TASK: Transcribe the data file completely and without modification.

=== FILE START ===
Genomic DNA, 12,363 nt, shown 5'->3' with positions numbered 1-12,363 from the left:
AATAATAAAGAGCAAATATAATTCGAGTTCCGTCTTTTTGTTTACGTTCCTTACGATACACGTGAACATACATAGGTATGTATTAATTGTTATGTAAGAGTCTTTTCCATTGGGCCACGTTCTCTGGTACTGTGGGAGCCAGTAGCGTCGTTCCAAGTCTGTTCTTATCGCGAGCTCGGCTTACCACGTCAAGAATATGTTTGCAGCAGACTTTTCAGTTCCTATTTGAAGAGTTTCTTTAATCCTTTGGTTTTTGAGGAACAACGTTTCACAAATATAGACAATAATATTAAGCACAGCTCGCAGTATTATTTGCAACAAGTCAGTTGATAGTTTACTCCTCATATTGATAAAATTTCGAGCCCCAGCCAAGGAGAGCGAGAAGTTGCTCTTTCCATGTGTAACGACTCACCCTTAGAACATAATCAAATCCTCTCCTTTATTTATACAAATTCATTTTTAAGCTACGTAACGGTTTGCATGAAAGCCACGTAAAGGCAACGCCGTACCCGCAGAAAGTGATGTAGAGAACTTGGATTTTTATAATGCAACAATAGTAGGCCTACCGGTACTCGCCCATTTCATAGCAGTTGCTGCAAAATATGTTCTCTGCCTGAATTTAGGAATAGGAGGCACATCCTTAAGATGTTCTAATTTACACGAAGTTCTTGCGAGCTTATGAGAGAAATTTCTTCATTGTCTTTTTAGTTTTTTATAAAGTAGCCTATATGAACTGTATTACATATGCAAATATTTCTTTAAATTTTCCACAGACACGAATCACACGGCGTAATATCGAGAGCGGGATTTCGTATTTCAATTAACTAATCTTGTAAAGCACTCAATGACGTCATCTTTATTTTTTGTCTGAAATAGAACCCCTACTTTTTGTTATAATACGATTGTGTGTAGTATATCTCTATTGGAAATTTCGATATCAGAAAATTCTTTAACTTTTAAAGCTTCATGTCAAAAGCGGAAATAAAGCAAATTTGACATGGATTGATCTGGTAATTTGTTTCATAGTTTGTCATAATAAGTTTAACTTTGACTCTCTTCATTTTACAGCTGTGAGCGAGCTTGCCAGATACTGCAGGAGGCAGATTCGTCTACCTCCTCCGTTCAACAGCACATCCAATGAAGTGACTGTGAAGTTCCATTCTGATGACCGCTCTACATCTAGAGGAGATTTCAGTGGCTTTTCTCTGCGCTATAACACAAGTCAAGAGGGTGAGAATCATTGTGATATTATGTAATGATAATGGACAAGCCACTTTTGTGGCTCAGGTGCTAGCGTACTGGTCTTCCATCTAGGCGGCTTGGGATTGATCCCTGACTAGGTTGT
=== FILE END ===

Genomic DNA, 12,363 nt, shown 5'->3' with positions numbered 1-12,363 from the left:
AATAATAAAGAGCAAATATAATTCGAGTTCCGTCTTTTTGTTTACGTTCCTTACGATACACGTGAACATACATAGGTATGTATTAATTGTTATGTAAGAGTCTTTTCCATTGGGCCACGTTCTCTGGTACTGTGGGAGCCAGTAGCGTCGTTCCAAGTCTGTTCTTATCGCGAGCTCGGCTTACCACGTCAAGAATATGTTTGCAGCAGACTTTTCAGTTCCTATTTGAAGAGTTTCTTTAATCCTTTGGTTTTTGAGGAACAACGTTTCACAAATATAGACAATAATATTAAGCACAGCTCGCAGTATTATTTGCAACAAGTCAGTTGATAGTTTACTCCTCATATTGATAAAATTTCGAGCCCCAGCCAAGGAGAGCGAGAAGTTGCTCTTTCCATGTGTAACGACTCACCCTTAGAACATAATCAAATCCTCTCCTTTATTTATACAAATTCATTTTTAAGCTACGTAACGGTTTGCATGAAAGCCACGTAAAGGCAACGCCGTACCCGCAGAAAGTGATGTAGAGAACTTGGATTTTTATAATGCAACAATAGTAGGCCTACCGGTACTCGCCCATTTCATAGCAGTTGCTGCAAAATATGTTCTCTGCCTGAATTTAGGAATAGGAGGCACATCCTTAAGATGTTCTAATTTACACGAAGTTCTTGCGAGCTTATGAGAGAAATTTCTTCATTGTCTTTTTAGTTTTTTATAAAGTAGCCTATATGAACTGTATTACATATGCAAATATTTCTTTAAATTTTCCACAGACACGAATCACACGGCGTAATATCGAGAGCGGGATTTCGTATTTCAATTAACTAATCTTGTAAAGCACTCAATGACGTCATCTTTATTTTTTGTCTGAAATAGAACCCCTACTTTTTGTTATAATACGATTGTGTGTAGTATATCTCTATTGGAAATTTCGATATCAGAAAATTCTTTAACTTTTAAAGCTTCATGTCAAAAGCGGAAATAAAGCAAATTTGACATGGATTGATCTGGTAATTTGTTTCATAGTTTGTCATAATAAGTTTAACTTTGACTCTCTTCATTTTACAGCTGTGAGCGAGCTTGCCAGATACTGCAGGAGGCAGATTCGTCTACCTCCTCCGTTCAACAGCACATCCAATGAAGTGACTGTGAAGTTCCATTCTGATGACCGCTCTACATCTAGAGGAGATTTCAGTGGCTTTTCTCTGCGCTATAACACAAGTCAAGAGGGTGAGAATCATTGTGATATTATGTAATGATAATGGACAAGCCACTTTTGTGGCTCAGGTGCTAGCGTACTGGTCTTCCATCTAGGCGGCTTGGGATTGATCCCTGACTAGGTTGT